Though every family law case is different, there are certain circumstances when courts will give full custody to one parent without any visitation rights for the other.
Parent is Convicted of a Crime
One example is if the non-custodial parent has been convicted of a serious crime, such as child abuse or kidnapping. In cases like this, the court may feel that it is not in the best interest of the child to have any contact with that parent.
Abuse or Neglect of the Child
In cases of abuse or neglect, the safety of the child is always the paramount concern. If there is evidence that the child would be in danger if left in the care of the other parent, the court will not hesitate to grant full custody to the safe parent.
This is true even if the abusive or neglectful parent has never been convicted of a crime; the court does not need to wait for a criminal conviction to act in the best interests of the child.
Parent is Deemed Unfit
Similarly, if one parent is deemed unfit to care for a child, the court may grant full custody to the other parent. This can happen for a variety of reasons, including drug or alcohol abuse, mental illness, or a history of violence.
Once again, the safety of the child is the court’s primary concern, and if there is evidence that the child would be better off with only one parent, the court will not hesitate to grant full custody accordingly.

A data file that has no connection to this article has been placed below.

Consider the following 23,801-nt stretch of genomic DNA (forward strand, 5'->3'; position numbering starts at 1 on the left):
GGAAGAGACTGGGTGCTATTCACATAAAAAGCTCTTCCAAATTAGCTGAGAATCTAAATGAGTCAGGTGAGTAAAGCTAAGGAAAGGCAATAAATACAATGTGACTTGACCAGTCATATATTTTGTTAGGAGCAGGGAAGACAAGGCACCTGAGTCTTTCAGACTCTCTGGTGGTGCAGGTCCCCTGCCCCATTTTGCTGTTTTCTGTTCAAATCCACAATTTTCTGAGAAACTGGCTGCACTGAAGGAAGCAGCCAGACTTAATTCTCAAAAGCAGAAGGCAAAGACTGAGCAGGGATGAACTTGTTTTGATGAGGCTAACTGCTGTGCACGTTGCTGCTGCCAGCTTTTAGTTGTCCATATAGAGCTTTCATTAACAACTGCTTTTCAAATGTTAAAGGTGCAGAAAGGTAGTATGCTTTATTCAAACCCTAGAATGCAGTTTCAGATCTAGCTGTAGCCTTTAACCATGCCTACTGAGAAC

It should be noted that even in cases where one parent is granted full custody, the other parent usually still has some rights, such as the right to receive child support or the right to be informed of major decisions regarding the child’s welfare.
However, these rights are typically secondary to the right of the custodial parent to make all decisions regarding the child’s care and upbringing.
If you find yourself in a situation where you may be seeking full custody of your child without any visitation rights for the other parent, it is important to seek legal counsel as soon as possible.
An experienced family law attorney can help you understand your rights and options, and will fight to protect your interests in court.